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One month after FTX case, SEC reacts and asks cryptocurrency companies for more data



Key facts:
  • The SEC presented a model letter that companies with monthly reporting could follow.

  • The SEC did not mention companies in bankruptcy, such as FTX, Celsius, Voyager, and BlockFi.

The U.S. Securities and Exchange Commission (SEC) has required U.S. companies to disclose more detailed information about the impact of this year’s bitcoin (BTC) and cryptocurrency company bankruptcies on their finances and operations. This confirms the regulator’s first move nearly a month after the FTX exchange case.

Without directly citing them, the SEC’s Division of Corporation Finance is. reported to the “recent bankruptcies and financial difficulties” of at least four companies related to the bitcoin ecosystem: lenders Celsius and BlockFi, broker Voyager, and the aforementioned FTX. Y probably another lender, Genesis Capital.

In a publication on its official website, the SEC stated that such bankruptcies force companies to cryptocurrencies that are still alive and submit monthly reports to the SEC, to disclose more information about the true state of their conditions and “the potential impact on investors.”

In more detail, companies must provide “any additional material information necessary to provide the requested information.”

The SEC’s action comes nearly a month after the start of the FTX crisis, which was among the three cryptocurrency exchanges the largest cryptocurrency exchange in the market. It should be noted that this body has challenged the authority to regulate the Bitcoin market in the United States for months, to the point of wanting to oversee the exchanges. as stock exchanges.

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A model letter

To disclose the required information, the regulator has provided a model “letter.” The document is available for review on the SEC website, asks companies to analyze the impact their peers’ failures have had on their well as their financial condition, consumers, and counterparties, “directly or indirectly.”

The letter also states that companies must disclose whether they possess tangible assets that might not be recovered through bankruptcies.Or may be lost or misappropriated.

The letter also requires companies to describe “any direct or indirect exposure” to other counterparties, customers, custodians, or other participants in the cryptocurrency industry. This is especially true for those that have filed for bankruptcy, suspended withdrawals, failed to account for customer assets, or had compliance issues.

The sixth point of the SEC letter highlights that the regulator identifies companies that serve as custodians of cryptoassets. These companies “will be required to disclose whether such assets serve as collateral for any loanmargin, re-mortgaging or other similar activities.”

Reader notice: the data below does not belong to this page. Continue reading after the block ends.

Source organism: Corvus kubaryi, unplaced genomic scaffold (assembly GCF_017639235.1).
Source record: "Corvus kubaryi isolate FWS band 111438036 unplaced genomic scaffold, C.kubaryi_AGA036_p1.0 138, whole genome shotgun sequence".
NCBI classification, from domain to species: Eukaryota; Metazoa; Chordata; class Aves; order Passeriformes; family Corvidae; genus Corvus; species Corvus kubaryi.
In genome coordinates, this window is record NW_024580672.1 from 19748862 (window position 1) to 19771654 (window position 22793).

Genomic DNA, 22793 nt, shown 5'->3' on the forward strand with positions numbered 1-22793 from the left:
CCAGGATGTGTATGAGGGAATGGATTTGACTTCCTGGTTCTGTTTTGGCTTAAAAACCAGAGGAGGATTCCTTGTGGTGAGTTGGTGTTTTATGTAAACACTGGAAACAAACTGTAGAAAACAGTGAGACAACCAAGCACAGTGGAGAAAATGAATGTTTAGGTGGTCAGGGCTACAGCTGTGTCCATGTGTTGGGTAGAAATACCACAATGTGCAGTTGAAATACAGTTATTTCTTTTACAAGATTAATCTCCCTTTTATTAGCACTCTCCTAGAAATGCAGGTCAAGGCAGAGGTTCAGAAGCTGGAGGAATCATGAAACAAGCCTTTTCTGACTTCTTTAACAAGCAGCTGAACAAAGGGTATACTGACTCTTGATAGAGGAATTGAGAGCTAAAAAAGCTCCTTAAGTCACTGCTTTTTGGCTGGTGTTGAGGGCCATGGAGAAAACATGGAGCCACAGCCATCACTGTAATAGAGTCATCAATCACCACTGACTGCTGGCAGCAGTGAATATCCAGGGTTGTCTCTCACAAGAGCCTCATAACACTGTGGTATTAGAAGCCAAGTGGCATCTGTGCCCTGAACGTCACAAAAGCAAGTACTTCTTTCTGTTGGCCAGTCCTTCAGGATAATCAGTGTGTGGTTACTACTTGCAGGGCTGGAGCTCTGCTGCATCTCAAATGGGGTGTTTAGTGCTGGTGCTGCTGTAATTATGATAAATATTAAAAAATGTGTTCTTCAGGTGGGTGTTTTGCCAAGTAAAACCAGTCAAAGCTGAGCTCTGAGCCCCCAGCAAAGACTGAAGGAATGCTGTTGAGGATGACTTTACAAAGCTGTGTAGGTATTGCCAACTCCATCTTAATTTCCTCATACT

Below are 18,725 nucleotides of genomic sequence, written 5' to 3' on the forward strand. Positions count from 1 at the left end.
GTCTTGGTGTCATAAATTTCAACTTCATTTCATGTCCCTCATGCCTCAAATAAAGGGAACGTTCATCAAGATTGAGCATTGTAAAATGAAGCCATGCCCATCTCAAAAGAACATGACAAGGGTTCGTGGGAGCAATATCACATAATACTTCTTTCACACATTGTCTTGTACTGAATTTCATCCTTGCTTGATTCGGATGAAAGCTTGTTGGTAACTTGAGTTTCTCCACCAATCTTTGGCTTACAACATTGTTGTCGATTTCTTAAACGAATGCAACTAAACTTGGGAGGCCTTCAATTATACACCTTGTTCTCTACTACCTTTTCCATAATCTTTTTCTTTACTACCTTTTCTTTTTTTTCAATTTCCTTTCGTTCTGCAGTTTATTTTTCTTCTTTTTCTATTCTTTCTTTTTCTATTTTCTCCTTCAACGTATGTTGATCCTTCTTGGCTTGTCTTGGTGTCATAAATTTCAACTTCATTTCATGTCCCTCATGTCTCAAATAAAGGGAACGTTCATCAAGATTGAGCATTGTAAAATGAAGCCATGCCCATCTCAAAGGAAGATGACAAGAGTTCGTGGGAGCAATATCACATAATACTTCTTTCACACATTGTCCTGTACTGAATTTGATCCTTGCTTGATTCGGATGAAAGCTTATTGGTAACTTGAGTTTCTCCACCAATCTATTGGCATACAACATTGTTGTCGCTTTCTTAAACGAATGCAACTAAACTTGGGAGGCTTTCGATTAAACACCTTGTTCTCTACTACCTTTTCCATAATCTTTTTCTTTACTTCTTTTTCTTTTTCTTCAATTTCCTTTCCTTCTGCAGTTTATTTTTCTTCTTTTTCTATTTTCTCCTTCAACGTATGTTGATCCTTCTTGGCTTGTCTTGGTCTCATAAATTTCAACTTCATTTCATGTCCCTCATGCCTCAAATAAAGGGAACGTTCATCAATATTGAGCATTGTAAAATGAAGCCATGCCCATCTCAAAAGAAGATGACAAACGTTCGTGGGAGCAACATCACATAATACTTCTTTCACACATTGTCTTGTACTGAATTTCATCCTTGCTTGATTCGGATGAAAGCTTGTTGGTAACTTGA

Such a move could be interpreted as “anti FTX,” considering that there are allegations against its former CEO, Sam Bankman-Fried, of using customer funds to financing the other company’s Alameda Research, as reported by CryptoNews.

This would not be the first “anti FTX” proposal in the United States. It was reported in this newspaper yesterday that U.S. Congressman Ritchie Torres has submitted two legislative proposals with these characteristics before the lower house of Congress. Both are focused precisely on to avoid practices such as the exchange bitcoin and cryptocurrency exchange.

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The SEC clarifies that this model letter is only a guideline and “is not a rule, regulation or filing with the SEC.”

“The SEC has neither approved nor disapproved its contents. This guidance, like all staff guidance, has no legal force or effect: it does not alter or amend applicable law and does not create new or additional obligations for any person,” the agency said.

The ripple effect

As CryptoNews has widely reported, this 2022 was characterized by. by a domino effect in the fall of cryptocurrency companies.. The beginning of this crisis dates back to March, when cryptoasset projects collapsed. Earth and Moonby South Korean entrepreneur Do Kwon, who provided the basis for the bear market.

The exposure of some companies to these cryptocurrencies created havoc. Shortly after the crisis began, several companies found themselves in financial difficultieswhich led to the first bankruptcies in the United States: Celsius and Voyager.

Then came news of SBF’s risky moves with its exchange token, FTT, as well as allegations of embezzlement, which caused a rush that eventually brought down the leading cryptocurrency exchange.

The collapse did not happen on its own. The crisis already underway was exacerbated by this collapse, which caused other similar companies to undertake their own debacles as well.. One of these was the lender BlockFi, one of the most prominent, which, following in the footsteps of FTX filed for bankruptcy last November.

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